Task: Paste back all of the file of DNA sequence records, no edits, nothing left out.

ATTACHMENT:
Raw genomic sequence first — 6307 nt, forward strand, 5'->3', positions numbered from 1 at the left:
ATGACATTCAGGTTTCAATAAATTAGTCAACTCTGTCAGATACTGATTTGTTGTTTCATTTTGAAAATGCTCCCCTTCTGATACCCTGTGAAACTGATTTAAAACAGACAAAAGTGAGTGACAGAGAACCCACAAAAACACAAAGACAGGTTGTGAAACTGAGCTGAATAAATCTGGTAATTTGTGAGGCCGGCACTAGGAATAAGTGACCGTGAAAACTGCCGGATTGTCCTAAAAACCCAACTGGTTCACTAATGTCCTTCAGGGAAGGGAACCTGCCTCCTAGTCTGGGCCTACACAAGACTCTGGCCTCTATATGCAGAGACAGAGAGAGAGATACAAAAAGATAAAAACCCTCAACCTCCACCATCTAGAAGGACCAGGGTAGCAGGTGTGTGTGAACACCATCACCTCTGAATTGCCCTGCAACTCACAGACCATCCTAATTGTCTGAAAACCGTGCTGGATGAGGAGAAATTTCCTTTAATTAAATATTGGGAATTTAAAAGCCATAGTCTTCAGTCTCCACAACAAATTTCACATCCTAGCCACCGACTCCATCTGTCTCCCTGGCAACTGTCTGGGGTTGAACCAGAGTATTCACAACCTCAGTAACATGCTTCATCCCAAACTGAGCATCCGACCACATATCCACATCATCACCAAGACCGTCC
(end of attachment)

Raw genomic sequence first — 6307 nt, forward strand, 5'->3', positions numbered from 1 at the left:
ATGACATTCAGGTTTCAATAAATTAGTCAACTCTGTCAGATACTGATTTGTTGTTTCATTTTGAAAATGCTCCCCTTCTGATACCCTGTGAAACTGATTTAAAACAGACAAAAGTGAGTGACAGAGAACCCACAAAAACACAAAGACAGGTTGTGAAACTGAGCTGAATAAATCTGGTAATTTGTGAGGCCGGCACTAGGAATAAGTGACCGTGAAAACTGCCGGATTGTCCTAAAAACCCAACTGGTTCACTAATGTCCTTCAGGGAAGGGAACCTGCCTCCTAGTCTGGGCCTACACAAGACTCTGGCCTCTATATGCAGAGACAGAGAGAGAGATACAAAAAGATAAAAACCCTCAACCTCCACCATCTAGAAGGACCAGGGTAGCAGGTGTGTGTGAACACCATCACCTCTGAATTGCCCTGCAACTCACAGACCATCCTAATTGTCTGAAAACCGTGCTGGATGAGGAGAAATTTCCTTTAATTAAATATTGGGAATTTAAAAGCCATAGTCTTCAGTCTCCACAACAAATTTCACATCCTAGCCACCGACTCCATCTGTCTCCCTGGCAACTGTCTGGGGTTGAACCAGAGTATTCACAACCTCAGTAACATGCTTCATCCCAAACTGAGCATCCGACCACATATCCACATCATCACCAAGACCGTCC